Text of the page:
via ‘Mining merger could be costly to govt’ – NewsDay Zimbabwe April 27, 2015
THE consolidation of the diamond mining companies in Zimbabwe could result in massive revenue losses, poor redress of human and environmental rights among others, the Centre for Research and Development (CRD), has warned.
BY OBEY MANAYITI
In a report titled ‘Mergers in Zimbabwe’s diamond sector set to evade human rights due diligence’ released last week, the environmental watchdog noted that the government could come out as the biggest loser under new arrangement.
The Mines and Mining Development ministry recently announced plans to merge all diamond mining companies in the country to improve accountability in the sector following reports that most miners in the Marange area had syphoned out large quantities of unprocessed of the precious stone.
After realising that the sector was not bringing in desired results, government then decided to merge the companies as a way of promoting transparency and accountability.
However, several watchdogs have queried the manner in which the merger was being handled as others felt the government would be further prejudiced by unscrupulous investors.
“The reluctance by government to undertake comprehensive audits in Marange diamond mining firms before the mergers confirms government’s complicity in concealing what could be described as the most heinous economic crime against the people of Zimbabwe since independence,” the report noted.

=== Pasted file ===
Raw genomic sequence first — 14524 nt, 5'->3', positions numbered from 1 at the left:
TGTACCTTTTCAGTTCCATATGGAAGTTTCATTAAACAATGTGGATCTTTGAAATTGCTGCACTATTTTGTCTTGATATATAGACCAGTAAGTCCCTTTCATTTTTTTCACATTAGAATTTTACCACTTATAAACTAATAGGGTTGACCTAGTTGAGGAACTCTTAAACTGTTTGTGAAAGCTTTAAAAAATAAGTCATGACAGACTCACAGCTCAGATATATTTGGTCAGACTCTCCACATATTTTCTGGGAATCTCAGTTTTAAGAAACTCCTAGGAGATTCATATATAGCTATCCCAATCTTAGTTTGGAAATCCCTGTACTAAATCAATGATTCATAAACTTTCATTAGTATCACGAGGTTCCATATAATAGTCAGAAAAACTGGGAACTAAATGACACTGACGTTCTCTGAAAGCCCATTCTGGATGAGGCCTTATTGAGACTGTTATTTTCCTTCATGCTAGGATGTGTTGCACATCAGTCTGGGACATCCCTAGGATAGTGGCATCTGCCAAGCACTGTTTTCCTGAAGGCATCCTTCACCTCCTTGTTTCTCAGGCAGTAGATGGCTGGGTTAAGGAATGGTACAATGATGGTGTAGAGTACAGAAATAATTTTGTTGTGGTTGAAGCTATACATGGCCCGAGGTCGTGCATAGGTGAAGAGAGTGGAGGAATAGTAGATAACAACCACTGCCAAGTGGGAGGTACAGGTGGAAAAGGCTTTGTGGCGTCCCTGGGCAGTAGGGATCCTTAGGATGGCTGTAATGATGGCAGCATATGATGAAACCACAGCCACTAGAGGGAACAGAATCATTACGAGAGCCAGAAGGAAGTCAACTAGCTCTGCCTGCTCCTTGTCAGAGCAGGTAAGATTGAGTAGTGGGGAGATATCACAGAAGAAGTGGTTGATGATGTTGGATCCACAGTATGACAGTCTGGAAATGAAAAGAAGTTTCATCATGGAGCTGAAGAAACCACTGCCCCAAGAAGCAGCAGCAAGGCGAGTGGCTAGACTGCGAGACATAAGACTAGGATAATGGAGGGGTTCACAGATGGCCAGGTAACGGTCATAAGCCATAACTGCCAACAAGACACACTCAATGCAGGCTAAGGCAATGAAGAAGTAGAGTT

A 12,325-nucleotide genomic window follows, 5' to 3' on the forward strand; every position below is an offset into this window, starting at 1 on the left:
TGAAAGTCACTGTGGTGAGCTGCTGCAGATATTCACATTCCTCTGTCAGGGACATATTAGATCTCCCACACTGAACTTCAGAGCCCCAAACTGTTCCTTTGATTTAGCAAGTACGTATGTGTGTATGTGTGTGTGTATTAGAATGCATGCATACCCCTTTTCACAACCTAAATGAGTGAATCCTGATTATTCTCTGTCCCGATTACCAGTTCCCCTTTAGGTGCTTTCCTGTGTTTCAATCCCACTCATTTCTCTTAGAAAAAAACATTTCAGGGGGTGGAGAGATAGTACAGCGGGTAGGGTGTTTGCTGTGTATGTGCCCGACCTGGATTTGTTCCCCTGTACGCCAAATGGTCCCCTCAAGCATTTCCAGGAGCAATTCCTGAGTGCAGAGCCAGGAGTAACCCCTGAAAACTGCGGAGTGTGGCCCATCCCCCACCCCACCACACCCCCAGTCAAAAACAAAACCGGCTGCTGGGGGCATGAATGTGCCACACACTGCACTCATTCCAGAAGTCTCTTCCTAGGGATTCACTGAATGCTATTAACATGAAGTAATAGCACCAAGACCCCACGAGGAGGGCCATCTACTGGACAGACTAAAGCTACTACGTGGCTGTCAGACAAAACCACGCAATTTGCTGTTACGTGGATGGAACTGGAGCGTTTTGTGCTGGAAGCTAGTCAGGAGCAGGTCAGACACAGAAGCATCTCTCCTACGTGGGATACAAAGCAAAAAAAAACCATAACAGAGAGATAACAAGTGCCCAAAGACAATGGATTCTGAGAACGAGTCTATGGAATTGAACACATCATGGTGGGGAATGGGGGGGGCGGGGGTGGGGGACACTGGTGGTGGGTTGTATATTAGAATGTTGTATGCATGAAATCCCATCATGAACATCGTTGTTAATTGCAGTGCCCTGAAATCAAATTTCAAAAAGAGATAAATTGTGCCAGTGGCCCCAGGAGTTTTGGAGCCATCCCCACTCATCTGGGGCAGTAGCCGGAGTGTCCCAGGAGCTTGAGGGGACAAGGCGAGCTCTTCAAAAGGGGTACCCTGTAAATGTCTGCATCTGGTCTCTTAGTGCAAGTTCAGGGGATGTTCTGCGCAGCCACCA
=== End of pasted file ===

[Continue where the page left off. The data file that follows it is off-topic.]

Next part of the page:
“Zimbabwe realised more than $1,7 billion from diamond exports from 2010 to 2014 but less than $200 million in taxes, royalties and dividend was remitted to government. This abhorrent gap between revenue generated and revenue remitted to Treasury is evidence that government misappropriated its 50% shareholding in diamond mining companies to individuals for selfish gains. Some state officials have been fingered in smuggling of Marange diamonds where over $2 billion worth of diamonds are suspected to have disappeared since 2010.”
CRD also accused the government of being silent on how the new conglomerate will address human rights violations which has grossly affected innocent members from the surrounding communities, mine workers and artisanal miners.
The government has also been challenged to disclose how it will integrate local communities, both in Chiadzwa and those relocated in Arda Transau, as partners in the exploitation of their natural resource since most of the companies have failed to undertake sustainable development projects for the community.
Questions have also been asked on how the government intends to recover the $50 million promised to the villagers under the Zimunya –Marange Community Share Ownership Trust.